Photo Credit: Ashley Rose, Flickr Creative Commons

Sunday, 3 August 2014

The Altar Call's Greatest Hits

"Music lovers, you won't want to miss your chance to order The Altar Call's Greatest Hits," they said. I was so excited that I called right away. I think it's a scam, though; the number rang through to Domino's Pizza. How disappointing! And having had it yesterday, I wasn't even in the mood for pizza today!



(I hope everyone recognizes satire when they see it. We don't want anyone to go away offended by this. Peace.)

Saturday, 2 August 2014

City on a Hill Christians: Does Greater Expectations Mean Greater Potential Judgement?


We are probably all familiar with the useful little phrase “all sin is sin”. It is a great way of allowing ourselves to love each other equally and not judge too harshly, because in the end, every sin is equal in God’s eyes. To an extent, I want to believe that. In another sense, I believe it is worth wrestling with.

I want to raise the challenge that there is a greater expectation on the Christian to avoid sin than there would be on a nonbeliever.

Christians have always loved to carry over a phrase from our Jewish roots, that we are a set apart people. We have been called to something greater than this world. Indeed, it is within the New Testament scripture as well, with Peter quoting Leviticus and saying “Be Holy, because I am Holy” (1 Peter 1:16)To be holy, to be sanctified, is to be set apart from worldly things. We are outwardly stating to anyone that will hear us that we are different, that we are a people striving for a glory that goes beyond anything this world has to offer. In the words of Jesus,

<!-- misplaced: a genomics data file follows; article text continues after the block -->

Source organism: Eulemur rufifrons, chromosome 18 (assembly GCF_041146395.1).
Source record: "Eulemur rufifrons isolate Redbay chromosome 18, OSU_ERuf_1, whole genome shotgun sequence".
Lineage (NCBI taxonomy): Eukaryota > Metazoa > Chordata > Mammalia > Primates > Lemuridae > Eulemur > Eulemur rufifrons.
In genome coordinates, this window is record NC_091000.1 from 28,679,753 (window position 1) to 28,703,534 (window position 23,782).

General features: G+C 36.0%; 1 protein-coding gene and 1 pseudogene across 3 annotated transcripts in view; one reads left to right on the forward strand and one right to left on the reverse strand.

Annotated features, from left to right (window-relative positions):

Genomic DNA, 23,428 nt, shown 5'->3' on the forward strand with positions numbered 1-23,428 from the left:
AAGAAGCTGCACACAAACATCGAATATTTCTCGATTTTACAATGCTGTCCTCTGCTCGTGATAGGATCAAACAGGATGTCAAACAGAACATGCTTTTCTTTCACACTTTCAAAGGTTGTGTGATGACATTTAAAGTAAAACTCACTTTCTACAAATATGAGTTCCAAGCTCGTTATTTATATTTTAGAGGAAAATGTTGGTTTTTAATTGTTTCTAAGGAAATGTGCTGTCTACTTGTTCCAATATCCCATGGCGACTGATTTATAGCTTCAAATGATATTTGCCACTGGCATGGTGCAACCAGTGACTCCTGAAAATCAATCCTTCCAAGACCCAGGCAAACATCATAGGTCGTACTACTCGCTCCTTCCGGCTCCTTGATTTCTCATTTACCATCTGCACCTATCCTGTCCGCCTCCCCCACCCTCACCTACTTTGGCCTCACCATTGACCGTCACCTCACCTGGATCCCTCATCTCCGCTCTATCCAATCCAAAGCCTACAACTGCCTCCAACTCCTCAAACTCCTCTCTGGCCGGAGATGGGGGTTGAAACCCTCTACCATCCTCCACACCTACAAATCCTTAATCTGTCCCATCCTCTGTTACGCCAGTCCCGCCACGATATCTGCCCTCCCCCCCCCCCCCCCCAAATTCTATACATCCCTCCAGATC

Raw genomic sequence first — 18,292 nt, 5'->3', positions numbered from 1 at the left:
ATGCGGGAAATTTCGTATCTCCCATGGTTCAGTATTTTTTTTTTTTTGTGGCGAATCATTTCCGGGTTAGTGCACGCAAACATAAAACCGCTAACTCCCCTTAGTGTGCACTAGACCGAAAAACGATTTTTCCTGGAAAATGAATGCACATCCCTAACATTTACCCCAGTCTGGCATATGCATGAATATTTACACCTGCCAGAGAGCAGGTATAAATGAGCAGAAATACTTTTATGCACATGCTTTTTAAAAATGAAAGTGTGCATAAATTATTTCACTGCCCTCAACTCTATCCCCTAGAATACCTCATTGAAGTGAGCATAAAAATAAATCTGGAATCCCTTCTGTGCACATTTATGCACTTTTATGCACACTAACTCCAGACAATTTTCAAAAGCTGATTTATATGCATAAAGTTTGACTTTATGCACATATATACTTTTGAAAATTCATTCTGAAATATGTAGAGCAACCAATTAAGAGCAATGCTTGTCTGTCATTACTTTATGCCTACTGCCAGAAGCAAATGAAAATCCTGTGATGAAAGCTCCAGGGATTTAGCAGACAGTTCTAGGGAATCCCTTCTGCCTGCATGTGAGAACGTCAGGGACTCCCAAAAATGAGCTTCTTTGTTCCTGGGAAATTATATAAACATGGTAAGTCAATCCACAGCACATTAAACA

You are the light of the world. A city on a hill cannot be hidden. ... In the same way, let your light shine before men, that they may see your good deeds and praise your Father in heaven” (Matthew 5:14,16).
We are that shining city on a hill, but with that proclamation comes great responsibility, and one I am not so sure we have given the respect that is due to it.

To go back to my opening question of whether we can justifiably say that all sin is sin, I feel compelled to suggest that because we are this “city on a hill," there is reason for us to believe that we should expect more of ourselves, and maybe, just maybe, that God expects more of us than he would of those who have not believed in Him. Now, before anyone gets in an uproar over that statement, let me elaborate. James states that
Not many of you should presume to be teachers, my brothers, because you know that we who teach will be judged more strictly” (James 3:1).
I would venture to say that we are kidding ourselves if we do not all place ourselves into this category of teachers. We have all in some way or another believed ourselves to have enough understanding of scripture and our own belief systems to instruct others. Yes, you can argue, and I have heard it done, that this verse refers to someone like a pastor, someone who makes a living teaching the Word, but I don’t think that is the case. I think with the knowledge of scripture that we have, we automatically place ourselves into a position of higher judgement.